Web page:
Maverick Citizen

UNEMPLOYMENT CRISIS

Buying food or looking for work — stark choice facing young job-seekers in SA

Buying food or looking for work — stark choice facing young job-seekers in SA
Unemployed graduates apply for internships at the Union Buildings in Pretoria in 2021. (Photo: Gallo Images / Alet Pretorius)

Eight in 10 young job-seekers in SA have to choose between buying food and looking for work, Youth Capital’s latest Beyond the Cost survey has found.

‘When I got my degree, I expected my life to change. I expected to get an internship or a learnership where I could gain experience and showcase what I learnt at varsity. I have not had a chance to put my communications degree to work.”

This was said by Loveness Hulwane, a 25-year-old aspiring journalist who, since securing her communications degree, has been confronted with challenge after challenge when looking for work.

Hulwane’s struggles are a reality for countless young people in South Africa. According to Statistics SA, 44.3% of 15- to 35-year-olds in the country were unemployed in the fourth quarter of 2023.

Youth Capital’s latest Beyond the Cost report found that the burden of unemployment is exacerbated by the cost of looking for work.

In 2023, Youth Capital surveyed 10,000 job-seekers and found that young people spent an average of R1,469 a month looking for work, while 83% of the respondents had to choose between buying food and looking for work.

Read more in Daily Maverick: Lost decades — horrendous unemployment keeps South Africa jobless rate above 20% since 2000

“There are many instances — I can’t even remember all of them — where I sacrificed spending money on food in order to find work. The thing is, you can’t complain about being hungry when you need a job, but, unfortunately, you also can’t survive on an empty stomach,” Hulwane told Daily Maverick.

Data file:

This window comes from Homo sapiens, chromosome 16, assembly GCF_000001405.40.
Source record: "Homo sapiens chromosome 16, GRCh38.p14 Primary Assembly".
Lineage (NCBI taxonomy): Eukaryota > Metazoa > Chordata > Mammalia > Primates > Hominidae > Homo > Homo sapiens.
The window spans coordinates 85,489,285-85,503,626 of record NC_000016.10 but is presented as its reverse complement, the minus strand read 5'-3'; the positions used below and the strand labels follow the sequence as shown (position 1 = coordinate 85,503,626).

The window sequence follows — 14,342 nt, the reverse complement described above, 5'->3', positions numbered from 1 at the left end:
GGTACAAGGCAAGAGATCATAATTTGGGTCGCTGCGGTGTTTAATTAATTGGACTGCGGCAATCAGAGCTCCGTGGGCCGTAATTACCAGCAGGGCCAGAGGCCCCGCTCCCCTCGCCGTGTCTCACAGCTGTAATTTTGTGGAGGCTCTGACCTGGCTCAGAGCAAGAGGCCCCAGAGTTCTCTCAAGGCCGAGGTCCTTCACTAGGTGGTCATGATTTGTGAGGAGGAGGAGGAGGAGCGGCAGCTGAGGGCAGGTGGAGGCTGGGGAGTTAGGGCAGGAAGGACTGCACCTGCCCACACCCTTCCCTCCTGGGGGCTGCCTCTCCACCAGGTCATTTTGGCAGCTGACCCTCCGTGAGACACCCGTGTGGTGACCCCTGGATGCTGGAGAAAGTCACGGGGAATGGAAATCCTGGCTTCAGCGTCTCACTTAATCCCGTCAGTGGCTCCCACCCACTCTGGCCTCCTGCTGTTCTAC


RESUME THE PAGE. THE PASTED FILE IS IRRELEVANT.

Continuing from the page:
“It is a very difficult choice to make, choosing between work and food. Looking for work is very expensive and it’s a huge struggle because without work, there is no money, but without money, there is no work.”

Youth Capital project lead Kristal Duncan-Williams told Daily Maverick, “I think the reason we have failed to address youth unemployment to date is that we have actually failed to talk about the complexities and the nuances of it.

young job-seekers sa

Kgomotso Lekwadu cleans bins in Pretoria on 5 June 2023. The young entrepreneur has found a means of getting an income by charging R100 per household to clean their bins every week. (Photo: Gallo Images / Frennie Shivambu)

“I always come back to that stat that eight out of 10 young people have to choose between looking for work or putting food on their table. You don’t need to be a statistician to understand the impact of that, right?

“Young people are not getting into work because of so many factors. When we try to come up with one magic solution, a silver bullet answer, and we fail to understand all those nuances and complexities, we’re doomed to fail with whatever programme we come up with.”

Cost of transport

The report found that there had been efforts to address issues around the cost of data and the visibility of job opportunities, but the legacy of apartheid spatial planning and the cost of transport continued to pose challenges.

“Transport costs are highly unequal, being rooted in the unequal spatial development of South African cities. As a result, many young people, the majority of [whom] live far from economic centres, are forced to pause job-seeking because they can’t afford the high costs of transport and data,” the report found.

The online survey, which ran from May to November 2023, showed that young job-seekers spend R700 a month on transport alone.

The high cost of transport also adversely affects young people’s ability to hold on to opportunities, with many having to let go of jobs because they can’t afford to commute to and from work.

This was the experience of Kehlohonolo Kgosane, a 22-year-old from Bopelong township in Vanderbiljpark.

“I got a learnership from Dove, but the classes for the learnership were in Johannesburg. The transportation costs from my side were too much. When I calculated my transportation costs, they were more than half of the stipend and it was going to be hard for me to maintain that. So I had to leave the job because of that,” Kgosane told Daily Maverick.

Since then, Kgosane has been making ends meet by working as a tutor in his township but has his hopes pinned on becoming a chartered accountant.

Duncan-Williams said that revamping South Africa’s public transport industry was pivotal to reducing the cost of job-seeking for young people.